Horse Country residents win first round in effort to change CDMP

Sea of supporters are dressed in yellow “Preserve Horse Country” T-shirts.

Horse Country residents won the first round of another battle in a continuing fight to preserve the area’s pastoral surroundings from commercial development associated with the suburban sprawl of West Kendall.

Community Council 11, by a 4-2 vote at its Sept. 27 meeting, denied a land use change to permit development of an eightacre shopping center at the southeast corner of SW 56th Street and 127th Avenue.

In this rendering Western-styled storefronts are proposed for Horse Country shopping center.

The application by Pan American Companies Inc. sought to amend the county’s Comprehensive Development Master Plan (CDMP). It will be reviewed for final recommendation by the Planning Advisory Board, which was scheduled to meet on Oct. 9.

A public hearing before the Miami-Dade County Commission is scheduled on Nov. 7 with final action tentatively set for March 2013 during the current CDMP six-month cycle review of proposed changes. Carlos Cantera Sr., company owner and father of newly elected Miami-Dade County property appraiser Carlos M. Lopez-Cantera, appeared personally to plead a quality development to match the character of Horse Country.

However, his remarks along with those of attorney Juan J. Mayol and two experts could not overcome five denial recommendations read into the record by Stephen M Dorsey of the county’s Planning and Zoning Department. They included:

• Incompatibility with the unique character of the community;

• Land usage change against CDMP guidelines;

• Inappropriate designation of section line status;

• Undemonstrated need for commercial development, and

• Covenant restrictions in place at the site.

W. Tucker Gibbs, attorney representing the Bird Road-Horse Country Home Owners Association, declared: “Do you follow the reasons that professionals on the county planning staff recommends — or throw them out the window?”

Affirming those objections were council chair Ileana Vazquez, Jeff Wander, Beatriz Suarez and Ileana Petisco, each expressing concern with precedent-setting commercial development in the two square miles of Horse Country. Commenting that it would be “naïve” to characterize the application as not setting a precedent for Horse Country, Petisco moved to uphold denial recommendations, seconded by Suarez before the 4-2 board vote.

Voting against denial were vice chair Miguel A. Diaz and Patricia “Shannon” Davis who expressed a need for an overall viewpoint to decide growth throughout Kendall while encouraging small business enterprise to create new jobs. A seventh board member, Joseph Delaney, was absent.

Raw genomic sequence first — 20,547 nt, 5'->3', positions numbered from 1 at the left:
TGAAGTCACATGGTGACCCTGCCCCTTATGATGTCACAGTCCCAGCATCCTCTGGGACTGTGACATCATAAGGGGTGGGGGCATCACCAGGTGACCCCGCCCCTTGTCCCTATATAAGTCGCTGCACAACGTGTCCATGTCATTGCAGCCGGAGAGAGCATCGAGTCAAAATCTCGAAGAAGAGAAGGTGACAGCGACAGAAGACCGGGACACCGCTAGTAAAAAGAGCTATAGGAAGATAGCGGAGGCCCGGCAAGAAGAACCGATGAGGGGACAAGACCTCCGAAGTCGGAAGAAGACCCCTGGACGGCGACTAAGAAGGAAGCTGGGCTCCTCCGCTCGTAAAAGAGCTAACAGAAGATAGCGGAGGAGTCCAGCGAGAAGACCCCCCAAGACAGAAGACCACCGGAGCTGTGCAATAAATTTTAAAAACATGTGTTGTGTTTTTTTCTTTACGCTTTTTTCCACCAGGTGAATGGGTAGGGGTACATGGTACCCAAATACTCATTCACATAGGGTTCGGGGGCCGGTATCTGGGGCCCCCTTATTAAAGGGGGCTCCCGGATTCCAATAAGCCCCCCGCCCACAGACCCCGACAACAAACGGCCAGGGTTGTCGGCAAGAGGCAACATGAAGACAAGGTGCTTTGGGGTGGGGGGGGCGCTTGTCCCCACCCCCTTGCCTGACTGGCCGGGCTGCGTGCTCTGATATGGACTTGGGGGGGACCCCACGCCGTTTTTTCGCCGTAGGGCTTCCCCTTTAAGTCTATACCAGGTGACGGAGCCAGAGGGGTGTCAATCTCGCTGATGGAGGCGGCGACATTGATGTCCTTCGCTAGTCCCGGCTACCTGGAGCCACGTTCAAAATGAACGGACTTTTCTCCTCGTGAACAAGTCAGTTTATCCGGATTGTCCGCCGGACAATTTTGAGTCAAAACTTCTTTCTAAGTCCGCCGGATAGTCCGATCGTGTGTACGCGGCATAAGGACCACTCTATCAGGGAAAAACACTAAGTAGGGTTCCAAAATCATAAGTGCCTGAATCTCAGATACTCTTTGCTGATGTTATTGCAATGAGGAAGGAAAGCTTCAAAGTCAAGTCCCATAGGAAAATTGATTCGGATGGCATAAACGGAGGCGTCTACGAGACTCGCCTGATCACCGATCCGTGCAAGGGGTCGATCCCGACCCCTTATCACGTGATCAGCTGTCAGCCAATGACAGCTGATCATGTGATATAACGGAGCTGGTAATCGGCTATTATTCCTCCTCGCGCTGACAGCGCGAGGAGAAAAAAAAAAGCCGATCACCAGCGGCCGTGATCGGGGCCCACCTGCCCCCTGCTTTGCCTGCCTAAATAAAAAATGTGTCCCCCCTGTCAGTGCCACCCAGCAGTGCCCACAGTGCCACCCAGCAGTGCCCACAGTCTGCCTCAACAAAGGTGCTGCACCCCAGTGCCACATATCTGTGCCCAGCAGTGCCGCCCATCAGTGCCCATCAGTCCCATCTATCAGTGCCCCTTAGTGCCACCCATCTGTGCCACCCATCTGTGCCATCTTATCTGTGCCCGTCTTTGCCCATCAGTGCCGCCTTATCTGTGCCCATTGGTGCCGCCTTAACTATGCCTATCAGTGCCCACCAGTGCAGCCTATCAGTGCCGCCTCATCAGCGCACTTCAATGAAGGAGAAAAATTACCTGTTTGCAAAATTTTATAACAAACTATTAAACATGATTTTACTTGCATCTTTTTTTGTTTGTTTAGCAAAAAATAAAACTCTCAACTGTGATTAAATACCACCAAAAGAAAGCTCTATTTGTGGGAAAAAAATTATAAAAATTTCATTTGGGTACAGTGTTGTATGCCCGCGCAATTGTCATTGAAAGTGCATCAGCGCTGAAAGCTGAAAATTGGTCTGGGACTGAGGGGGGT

Backed by more than 200 Horse Country supporters in yellow T-shirts attending the three-hour session at the Kendall Village Center civic pavilion, Ron Weeks, HOA president and a 52-year resident, traced the history of preserving the agricultural nature of the Horse Country from 1946 through Master Plan studies in 1975 and 1981, and 30 years of mixed development applications.

His remarks were underlined by two former HOA presidents, including Tom Worrell who emphasized the council’s role as “protective of land use — not making decisions as a business council.”

While a steady stream of 16 residents gave additional reasons, an equal number stood in support of the center development when asked for a visual recognition by chair Vasquez who indicated she would “never” vote for such a land use change, adding a personal reason for denial — the delight of children to see horses, goats, geese and other farm animals.

Armed with a dozen maps and graphs to demonstrate a need for convenient shopping along SW 56th Street (Miller Road), Mayol said no less than seven other sites had been explored to serve the area.

He said all were rejected due to infringement on existing residences, creating new traffic problems and nearness to schools and churches, adding the selected undeveloped land parcel at SW 127th Avenue “is a location that will serve not only Horse Country but many residences and communities west of that area.” He noted the application included a sixpage Declaration of Restrictions that limited development to 80,000 square feet, prohibited gas stations, automobile parts and tire retailers, private clubs, pubs and bars,

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